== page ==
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T-Vox is designed as a support and community website for transsexual, intersex and genderqueer, people questioning their gender identity and anyone with any other gender identity issues. We also welcome friends and family members of people who fit into any of the above and we're willing to discuss the possibility of membership for students and professionals in the fields of Gender Identity Disorder and Gender/Trans/Queer Theory.

Areas on T-Vox

While originally designed as a wiki with a support forum attached, T-Vox has developed into a resource with three main areas: the wiki, the forum and the chat room.

The Wiki

The wiki is the primary focus of T-Vox. The primary goal of T-Vox is to create an extensive library of topics that cover every aspect of subjects relating to genderqueerness, intersexuality and transsexuality. So far, the wiki has amassed 20 articles and continues to grow.

The Forum

In order to provide extensive support and information to its members, T-Vox hosts a large, friendly and lively forum using secure message board software. The forum supports areas for genderqueer, intersexed and transsexual people plus an area for the friends and family of genderqueer, intersexed and transsexual people. The two areas are separated from one another to preserve their users' "safe space". There are sections of the forum that are free for members of both areas to participate in, helping to create a true community amongst our users.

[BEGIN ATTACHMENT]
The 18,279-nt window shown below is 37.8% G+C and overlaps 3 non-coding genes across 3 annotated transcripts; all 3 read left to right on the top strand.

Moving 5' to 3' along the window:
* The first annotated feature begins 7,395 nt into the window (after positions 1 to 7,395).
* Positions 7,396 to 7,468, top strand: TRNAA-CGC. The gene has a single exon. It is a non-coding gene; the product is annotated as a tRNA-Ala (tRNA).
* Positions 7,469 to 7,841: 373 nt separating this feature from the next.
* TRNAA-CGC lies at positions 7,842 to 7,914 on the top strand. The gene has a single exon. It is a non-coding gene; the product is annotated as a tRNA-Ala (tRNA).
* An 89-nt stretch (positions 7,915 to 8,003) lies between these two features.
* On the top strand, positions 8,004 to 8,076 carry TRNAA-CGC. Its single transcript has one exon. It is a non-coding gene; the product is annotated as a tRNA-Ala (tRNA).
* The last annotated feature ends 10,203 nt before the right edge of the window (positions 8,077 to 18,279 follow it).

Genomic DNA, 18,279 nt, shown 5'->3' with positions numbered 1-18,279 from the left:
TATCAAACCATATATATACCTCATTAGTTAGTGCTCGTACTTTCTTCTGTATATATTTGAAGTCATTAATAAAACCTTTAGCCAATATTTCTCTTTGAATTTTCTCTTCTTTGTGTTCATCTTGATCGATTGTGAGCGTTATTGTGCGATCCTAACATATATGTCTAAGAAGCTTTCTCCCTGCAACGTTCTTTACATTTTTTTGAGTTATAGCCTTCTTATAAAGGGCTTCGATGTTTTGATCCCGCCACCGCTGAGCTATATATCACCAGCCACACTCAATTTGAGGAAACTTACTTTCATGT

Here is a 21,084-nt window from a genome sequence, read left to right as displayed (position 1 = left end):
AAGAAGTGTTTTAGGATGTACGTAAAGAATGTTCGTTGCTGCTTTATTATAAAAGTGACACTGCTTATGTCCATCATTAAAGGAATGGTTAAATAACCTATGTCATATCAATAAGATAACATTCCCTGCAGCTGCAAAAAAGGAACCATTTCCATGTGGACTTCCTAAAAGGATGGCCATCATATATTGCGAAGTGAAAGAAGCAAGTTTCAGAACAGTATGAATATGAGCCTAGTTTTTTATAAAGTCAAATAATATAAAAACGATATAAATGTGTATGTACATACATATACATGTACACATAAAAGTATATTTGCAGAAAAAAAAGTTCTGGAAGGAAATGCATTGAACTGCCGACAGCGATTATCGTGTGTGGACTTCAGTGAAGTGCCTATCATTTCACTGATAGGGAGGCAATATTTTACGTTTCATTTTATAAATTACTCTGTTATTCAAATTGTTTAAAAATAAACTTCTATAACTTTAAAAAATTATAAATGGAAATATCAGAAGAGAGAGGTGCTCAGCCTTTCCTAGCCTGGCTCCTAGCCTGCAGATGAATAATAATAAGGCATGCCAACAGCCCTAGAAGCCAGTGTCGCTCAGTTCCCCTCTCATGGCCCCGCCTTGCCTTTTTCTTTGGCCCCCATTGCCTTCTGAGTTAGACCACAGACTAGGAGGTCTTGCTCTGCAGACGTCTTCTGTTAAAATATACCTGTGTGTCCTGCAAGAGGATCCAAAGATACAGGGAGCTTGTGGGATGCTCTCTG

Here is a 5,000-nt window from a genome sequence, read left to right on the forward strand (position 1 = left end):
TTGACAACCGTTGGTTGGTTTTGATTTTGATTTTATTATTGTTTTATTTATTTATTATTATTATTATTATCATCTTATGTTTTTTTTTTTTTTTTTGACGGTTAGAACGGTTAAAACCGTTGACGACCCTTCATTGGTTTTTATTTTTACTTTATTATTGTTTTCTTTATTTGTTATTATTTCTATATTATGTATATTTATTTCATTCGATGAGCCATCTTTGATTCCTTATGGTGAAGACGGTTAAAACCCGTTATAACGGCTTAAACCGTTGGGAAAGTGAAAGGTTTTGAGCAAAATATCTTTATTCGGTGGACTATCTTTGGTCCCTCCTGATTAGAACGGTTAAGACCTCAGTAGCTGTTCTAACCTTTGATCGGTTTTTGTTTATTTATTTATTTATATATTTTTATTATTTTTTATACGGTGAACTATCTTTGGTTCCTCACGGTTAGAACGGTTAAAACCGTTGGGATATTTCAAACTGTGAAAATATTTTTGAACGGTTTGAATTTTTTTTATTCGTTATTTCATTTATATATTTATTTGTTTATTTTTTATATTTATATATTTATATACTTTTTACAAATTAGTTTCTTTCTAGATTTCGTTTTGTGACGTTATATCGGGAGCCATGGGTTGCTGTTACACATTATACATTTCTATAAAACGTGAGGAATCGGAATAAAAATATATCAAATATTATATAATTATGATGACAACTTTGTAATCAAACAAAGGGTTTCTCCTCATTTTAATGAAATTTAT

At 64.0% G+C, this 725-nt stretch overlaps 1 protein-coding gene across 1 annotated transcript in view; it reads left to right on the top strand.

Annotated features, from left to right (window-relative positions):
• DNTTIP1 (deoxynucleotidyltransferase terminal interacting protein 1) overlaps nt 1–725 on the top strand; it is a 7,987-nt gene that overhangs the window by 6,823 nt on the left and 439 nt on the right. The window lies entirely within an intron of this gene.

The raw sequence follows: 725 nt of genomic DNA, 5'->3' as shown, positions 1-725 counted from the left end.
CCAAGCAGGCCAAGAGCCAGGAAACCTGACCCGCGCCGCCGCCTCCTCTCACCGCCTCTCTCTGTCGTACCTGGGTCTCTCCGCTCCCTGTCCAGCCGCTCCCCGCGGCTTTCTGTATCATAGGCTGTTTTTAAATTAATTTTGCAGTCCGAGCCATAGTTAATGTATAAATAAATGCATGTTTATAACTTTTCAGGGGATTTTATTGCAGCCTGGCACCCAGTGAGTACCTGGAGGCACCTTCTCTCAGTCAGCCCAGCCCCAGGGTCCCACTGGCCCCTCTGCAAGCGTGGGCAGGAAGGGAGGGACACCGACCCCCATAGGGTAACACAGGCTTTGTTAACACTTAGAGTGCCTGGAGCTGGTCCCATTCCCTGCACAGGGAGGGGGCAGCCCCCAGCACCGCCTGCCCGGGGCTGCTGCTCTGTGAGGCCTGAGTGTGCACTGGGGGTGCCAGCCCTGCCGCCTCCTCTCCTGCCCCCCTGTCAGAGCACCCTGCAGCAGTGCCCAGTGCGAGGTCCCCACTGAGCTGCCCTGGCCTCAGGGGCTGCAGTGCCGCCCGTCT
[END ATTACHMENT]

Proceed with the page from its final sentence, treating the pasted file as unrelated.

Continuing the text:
The forum is restricted viewing to maintain the safe space it has developed. In order to access the forum you need authorisation.

The Chatroom

Because sometimes people want to chat in real time, T-Vox hosts its own chatroom via a Java client that links to an IRC server. This allows for myriad means of connecting to a stable, real-time chat system.


T-Vox was begun in November 2005 by Jennifer Kirk and Zoë Robinson. They created the site in response to there being no central site that contained all the information in one place that transpeople might need. They were also conscious that many support sites on the internet tended to be mtf-centric which in turn might put off transmen from making use of their resources.

Over the course of late 2005 and the first half of 2006 the Wiki was expanded to include much information of relevence that included articles on hormones, legal issues and passing tips amongst others. Some of these articles were forked from Wikipedia, or several other small Wikis dealing in part with issues of relevence to transgendered people, whilst other articles were written from scratch based on research from books and databases.

By 2009 T-Vox had grown to become one of the principal online resources within its field on the internet.